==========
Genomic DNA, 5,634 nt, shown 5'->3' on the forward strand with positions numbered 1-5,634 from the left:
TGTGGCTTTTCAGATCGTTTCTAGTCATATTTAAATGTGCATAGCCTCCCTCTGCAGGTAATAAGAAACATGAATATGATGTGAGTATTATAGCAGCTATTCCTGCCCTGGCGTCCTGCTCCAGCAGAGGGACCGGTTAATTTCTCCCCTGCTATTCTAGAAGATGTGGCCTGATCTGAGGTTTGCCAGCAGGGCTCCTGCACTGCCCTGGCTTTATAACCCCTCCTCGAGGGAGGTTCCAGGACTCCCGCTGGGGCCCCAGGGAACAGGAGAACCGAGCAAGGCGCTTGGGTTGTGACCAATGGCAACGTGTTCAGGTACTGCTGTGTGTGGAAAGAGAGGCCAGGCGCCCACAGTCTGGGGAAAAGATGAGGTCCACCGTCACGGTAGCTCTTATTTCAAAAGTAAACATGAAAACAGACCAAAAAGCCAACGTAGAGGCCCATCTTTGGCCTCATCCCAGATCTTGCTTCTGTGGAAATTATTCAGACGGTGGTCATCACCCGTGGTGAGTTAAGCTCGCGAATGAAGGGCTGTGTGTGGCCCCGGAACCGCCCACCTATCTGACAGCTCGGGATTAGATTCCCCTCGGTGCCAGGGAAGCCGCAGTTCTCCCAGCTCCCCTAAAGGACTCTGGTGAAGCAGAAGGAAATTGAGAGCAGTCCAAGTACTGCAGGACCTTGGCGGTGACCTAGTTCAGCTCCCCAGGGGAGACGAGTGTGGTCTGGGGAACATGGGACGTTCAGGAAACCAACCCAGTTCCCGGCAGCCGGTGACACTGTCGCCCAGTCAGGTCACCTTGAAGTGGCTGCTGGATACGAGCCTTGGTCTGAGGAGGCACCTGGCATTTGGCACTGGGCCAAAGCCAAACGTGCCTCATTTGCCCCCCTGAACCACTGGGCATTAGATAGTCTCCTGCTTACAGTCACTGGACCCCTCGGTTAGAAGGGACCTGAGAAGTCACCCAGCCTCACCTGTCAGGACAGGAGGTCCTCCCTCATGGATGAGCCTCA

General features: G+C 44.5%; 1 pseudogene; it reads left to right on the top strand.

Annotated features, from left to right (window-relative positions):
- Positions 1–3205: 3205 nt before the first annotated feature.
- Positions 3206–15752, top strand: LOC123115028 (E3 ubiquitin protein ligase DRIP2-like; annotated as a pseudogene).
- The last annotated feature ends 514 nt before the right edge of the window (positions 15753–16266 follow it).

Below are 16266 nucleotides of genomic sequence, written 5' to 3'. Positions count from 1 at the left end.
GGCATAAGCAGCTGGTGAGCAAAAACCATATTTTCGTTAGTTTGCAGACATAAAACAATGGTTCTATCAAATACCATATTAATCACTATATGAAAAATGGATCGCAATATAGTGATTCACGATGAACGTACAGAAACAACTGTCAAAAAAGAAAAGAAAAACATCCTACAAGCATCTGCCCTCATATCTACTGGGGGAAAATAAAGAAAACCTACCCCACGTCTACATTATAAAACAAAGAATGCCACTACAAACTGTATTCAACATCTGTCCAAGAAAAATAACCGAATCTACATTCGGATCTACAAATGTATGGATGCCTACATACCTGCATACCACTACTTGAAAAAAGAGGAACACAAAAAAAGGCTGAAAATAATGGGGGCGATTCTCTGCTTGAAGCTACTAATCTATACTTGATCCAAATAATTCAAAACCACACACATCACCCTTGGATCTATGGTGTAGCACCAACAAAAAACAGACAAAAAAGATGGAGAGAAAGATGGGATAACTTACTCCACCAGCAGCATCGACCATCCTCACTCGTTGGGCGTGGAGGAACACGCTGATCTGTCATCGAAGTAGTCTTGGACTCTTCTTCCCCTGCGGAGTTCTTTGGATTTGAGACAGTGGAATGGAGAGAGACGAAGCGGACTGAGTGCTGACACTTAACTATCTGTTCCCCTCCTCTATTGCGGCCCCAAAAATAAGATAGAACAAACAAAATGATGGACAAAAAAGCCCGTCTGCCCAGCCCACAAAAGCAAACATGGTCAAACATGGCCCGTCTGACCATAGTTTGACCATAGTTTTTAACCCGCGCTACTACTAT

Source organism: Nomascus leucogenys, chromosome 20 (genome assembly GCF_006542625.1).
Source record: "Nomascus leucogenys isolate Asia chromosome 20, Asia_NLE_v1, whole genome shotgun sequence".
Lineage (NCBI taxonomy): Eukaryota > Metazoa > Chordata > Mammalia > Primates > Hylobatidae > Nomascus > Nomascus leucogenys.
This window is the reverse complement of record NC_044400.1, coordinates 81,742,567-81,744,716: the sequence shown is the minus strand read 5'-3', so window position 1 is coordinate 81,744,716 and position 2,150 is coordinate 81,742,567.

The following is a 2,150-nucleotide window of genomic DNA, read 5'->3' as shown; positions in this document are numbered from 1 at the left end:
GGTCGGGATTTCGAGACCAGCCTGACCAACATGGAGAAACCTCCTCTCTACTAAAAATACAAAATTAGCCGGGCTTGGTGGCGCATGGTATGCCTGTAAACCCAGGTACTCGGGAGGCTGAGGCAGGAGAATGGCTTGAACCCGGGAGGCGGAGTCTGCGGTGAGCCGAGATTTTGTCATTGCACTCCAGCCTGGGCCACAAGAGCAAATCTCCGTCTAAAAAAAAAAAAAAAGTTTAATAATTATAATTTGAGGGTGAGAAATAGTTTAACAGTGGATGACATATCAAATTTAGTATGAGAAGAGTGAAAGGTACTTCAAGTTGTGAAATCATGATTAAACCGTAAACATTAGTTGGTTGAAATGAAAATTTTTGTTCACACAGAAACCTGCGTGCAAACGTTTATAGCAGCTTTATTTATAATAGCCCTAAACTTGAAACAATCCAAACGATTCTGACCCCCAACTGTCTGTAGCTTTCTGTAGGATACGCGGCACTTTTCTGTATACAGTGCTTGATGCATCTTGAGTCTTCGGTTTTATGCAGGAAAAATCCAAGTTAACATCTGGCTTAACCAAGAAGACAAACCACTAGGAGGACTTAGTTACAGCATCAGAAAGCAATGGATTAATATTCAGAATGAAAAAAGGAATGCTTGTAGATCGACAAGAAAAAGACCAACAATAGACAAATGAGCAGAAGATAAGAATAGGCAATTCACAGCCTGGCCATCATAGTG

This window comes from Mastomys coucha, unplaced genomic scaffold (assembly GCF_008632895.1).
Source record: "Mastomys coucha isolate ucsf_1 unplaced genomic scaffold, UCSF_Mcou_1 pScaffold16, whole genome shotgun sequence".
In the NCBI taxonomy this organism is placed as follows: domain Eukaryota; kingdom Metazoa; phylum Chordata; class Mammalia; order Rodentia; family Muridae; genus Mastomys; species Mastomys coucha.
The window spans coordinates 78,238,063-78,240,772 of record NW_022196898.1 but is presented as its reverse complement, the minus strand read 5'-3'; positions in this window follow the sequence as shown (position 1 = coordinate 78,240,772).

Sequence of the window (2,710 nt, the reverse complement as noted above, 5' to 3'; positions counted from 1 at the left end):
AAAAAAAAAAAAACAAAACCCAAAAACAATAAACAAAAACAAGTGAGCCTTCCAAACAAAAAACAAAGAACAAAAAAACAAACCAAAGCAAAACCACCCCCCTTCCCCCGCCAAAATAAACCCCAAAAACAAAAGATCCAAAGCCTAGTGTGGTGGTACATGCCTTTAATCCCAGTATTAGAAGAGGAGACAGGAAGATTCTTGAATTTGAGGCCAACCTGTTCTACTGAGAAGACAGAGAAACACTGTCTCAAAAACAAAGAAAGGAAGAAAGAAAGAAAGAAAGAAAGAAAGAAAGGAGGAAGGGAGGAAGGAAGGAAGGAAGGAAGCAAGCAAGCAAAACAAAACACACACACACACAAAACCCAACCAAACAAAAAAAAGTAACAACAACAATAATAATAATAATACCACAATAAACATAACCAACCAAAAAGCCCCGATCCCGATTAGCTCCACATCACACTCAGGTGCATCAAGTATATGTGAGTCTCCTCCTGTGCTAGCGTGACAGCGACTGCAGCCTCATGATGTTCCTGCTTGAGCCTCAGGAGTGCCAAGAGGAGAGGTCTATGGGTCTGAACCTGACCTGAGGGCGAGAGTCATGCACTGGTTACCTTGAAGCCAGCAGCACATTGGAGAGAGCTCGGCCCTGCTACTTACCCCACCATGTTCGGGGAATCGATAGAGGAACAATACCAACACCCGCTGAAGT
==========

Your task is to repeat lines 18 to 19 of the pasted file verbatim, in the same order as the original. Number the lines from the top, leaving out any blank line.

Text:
In the NCBI taxonomy this organism is placed as follows: domain Eukaryota; kingdom Metazoa; phylum Chordata; class Mammalia; order Rodentia; family Muridae; genus Mastomys; species Mastomys coucha.
The window spans coordinates 78,238,063-78,240,772 of record NW_022196898.1 but is presented as its reverse complement, the minus strand read 5'-3'; positions in this window follow the sequence as shown (position 1 = coordinate 78,240,772).